My husband and I just watched the final season of Downton Abbey. We waited until the season was over so we could watch the entire thing over a few consecutive evenings.
Spoiler alert, if you are a fan and have not yet watched. Although not a big one.
Mr. Mosley finally gets to fulfill his dream of becoming a teacher. His entire credentials are the success he has on a general knowledge test. (Remember, it’s 1925.) As we watch him go merrily off to his First Day Ever teaching, I’m already anticipating disaster. Naturally, my suspicions play out because yes, there is much more to teaching than knowing content stuff. As he begins to scratch dates and names on the chalkboard, the class begins passing notes. By the end, all is in complete chaos. He thought his charges would be interested in history like he is! He thought he could impart his knowledge and they would absorb, willingly and effortlessly. Poor Mr. Mosley.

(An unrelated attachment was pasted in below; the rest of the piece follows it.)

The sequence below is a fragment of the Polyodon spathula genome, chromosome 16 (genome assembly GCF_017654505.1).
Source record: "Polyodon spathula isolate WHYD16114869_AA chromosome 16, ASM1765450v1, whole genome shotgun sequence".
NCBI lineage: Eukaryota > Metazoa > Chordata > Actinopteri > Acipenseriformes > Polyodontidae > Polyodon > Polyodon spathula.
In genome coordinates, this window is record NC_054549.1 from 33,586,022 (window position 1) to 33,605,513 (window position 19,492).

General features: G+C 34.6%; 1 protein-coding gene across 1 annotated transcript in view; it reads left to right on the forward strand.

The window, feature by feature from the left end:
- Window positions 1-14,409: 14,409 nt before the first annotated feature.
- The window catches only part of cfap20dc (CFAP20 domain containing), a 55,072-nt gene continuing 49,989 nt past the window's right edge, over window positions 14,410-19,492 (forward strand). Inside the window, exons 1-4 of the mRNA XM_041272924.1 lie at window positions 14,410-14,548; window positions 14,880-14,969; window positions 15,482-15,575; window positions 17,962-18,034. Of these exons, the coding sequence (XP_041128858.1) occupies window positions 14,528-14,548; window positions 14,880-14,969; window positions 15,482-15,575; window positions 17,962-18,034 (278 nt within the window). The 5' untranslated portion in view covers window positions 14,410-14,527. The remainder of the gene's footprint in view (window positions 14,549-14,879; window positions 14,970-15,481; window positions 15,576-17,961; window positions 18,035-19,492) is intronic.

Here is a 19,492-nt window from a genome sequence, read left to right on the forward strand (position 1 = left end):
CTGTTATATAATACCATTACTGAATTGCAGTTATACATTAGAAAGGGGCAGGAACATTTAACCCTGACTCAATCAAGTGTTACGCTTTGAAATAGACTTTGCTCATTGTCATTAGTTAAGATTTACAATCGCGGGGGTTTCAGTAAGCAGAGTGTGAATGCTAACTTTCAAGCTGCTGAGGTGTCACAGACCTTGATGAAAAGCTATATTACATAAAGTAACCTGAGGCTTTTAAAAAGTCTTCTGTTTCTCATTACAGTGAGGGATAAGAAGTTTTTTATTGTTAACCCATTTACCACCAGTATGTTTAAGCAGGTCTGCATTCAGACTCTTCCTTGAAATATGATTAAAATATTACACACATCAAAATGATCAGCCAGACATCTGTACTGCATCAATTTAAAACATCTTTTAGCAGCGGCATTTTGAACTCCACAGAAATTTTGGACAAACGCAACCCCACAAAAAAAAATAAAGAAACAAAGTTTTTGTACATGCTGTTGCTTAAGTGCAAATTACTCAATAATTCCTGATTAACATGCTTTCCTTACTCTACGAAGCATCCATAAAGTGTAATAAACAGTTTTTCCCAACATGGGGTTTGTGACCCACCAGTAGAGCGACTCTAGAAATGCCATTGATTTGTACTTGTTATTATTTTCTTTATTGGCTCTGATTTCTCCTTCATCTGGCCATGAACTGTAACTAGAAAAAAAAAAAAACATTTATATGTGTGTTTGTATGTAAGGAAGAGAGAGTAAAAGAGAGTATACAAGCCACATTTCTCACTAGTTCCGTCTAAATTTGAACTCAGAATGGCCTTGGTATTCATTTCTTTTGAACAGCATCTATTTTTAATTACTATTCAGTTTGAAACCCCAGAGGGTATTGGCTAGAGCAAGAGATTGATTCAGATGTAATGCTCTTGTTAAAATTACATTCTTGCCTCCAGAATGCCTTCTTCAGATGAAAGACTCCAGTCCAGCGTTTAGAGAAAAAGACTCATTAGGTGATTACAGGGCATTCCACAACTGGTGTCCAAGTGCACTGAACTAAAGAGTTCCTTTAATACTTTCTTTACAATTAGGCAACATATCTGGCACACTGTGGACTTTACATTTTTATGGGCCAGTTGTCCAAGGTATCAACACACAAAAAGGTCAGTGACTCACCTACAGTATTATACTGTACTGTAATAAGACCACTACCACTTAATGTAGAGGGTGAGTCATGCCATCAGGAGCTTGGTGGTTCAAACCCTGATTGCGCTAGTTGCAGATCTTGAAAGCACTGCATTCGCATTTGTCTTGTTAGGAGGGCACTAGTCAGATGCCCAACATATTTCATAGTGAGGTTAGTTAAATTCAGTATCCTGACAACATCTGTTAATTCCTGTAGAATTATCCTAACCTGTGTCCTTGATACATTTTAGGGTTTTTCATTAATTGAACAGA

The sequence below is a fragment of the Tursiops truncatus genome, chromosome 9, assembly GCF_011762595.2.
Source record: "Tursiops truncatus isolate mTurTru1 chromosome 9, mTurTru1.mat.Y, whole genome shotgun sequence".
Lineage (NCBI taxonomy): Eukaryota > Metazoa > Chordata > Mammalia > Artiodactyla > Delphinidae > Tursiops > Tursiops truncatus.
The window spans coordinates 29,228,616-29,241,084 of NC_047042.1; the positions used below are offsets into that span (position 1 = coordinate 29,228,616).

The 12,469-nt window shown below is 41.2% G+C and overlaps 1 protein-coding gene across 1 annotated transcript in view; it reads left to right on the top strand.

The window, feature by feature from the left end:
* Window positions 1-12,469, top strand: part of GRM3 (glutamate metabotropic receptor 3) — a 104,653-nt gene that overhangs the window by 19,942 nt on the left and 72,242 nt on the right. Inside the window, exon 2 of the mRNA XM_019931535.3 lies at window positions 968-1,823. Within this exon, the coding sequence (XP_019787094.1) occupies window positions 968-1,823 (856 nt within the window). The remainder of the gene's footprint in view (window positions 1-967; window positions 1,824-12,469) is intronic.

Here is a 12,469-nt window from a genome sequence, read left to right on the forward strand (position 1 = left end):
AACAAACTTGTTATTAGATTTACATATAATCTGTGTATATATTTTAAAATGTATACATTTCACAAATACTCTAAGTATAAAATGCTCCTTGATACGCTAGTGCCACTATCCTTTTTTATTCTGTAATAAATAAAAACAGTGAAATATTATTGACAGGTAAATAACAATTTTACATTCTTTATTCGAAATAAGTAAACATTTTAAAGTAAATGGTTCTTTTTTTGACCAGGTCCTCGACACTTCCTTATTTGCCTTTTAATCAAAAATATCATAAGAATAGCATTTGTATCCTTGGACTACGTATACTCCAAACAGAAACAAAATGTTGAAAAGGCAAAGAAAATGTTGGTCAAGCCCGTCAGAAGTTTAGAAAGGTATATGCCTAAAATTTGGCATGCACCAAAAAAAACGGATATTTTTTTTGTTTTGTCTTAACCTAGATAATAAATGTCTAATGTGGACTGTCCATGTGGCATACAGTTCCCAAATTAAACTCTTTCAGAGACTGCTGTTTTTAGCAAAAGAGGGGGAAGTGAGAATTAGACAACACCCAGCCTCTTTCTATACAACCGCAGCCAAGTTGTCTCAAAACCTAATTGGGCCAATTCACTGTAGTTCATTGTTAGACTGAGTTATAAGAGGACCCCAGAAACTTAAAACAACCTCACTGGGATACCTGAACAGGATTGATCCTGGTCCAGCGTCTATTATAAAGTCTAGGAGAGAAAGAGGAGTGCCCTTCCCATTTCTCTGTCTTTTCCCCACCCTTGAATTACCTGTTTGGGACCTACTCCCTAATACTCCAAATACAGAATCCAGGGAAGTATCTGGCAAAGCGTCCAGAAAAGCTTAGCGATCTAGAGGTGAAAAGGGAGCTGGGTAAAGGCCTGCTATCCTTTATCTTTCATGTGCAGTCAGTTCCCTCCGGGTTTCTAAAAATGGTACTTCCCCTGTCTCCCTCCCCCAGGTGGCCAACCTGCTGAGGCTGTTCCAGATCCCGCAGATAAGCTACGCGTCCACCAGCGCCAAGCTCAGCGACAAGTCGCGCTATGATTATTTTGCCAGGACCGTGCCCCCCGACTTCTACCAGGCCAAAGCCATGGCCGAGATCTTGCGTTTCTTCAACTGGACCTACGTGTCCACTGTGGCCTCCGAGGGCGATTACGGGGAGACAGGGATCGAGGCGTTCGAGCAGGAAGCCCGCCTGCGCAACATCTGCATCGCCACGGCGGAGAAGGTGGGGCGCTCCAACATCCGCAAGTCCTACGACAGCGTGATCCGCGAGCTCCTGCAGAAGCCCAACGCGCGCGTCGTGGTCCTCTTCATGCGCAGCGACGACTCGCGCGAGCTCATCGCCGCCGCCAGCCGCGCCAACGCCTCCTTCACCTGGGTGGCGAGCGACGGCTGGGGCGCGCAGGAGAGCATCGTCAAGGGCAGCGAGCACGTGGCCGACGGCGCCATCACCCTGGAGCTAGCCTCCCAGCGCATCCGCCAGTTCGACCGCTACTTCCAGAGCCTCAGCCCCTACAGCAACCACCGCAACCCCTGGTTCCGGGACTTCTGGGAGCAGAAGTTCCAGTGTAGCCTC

On the advice of his friend Mrs. Baxter, Mr. Mosley tries a different tactic on Day Two. He puts aside instruction and focuses instead on developing a relationship with his students. He connects with them on a personal level and meets their honest questions with equal honestly. He lets them know he cares about their learning, without ever explicitly saying so. Then he begins the history lesson again, this time bringing in the element of humanity, even among kings of old, and students are curious and engaged.
The only thing far fetched about this situation is the time line.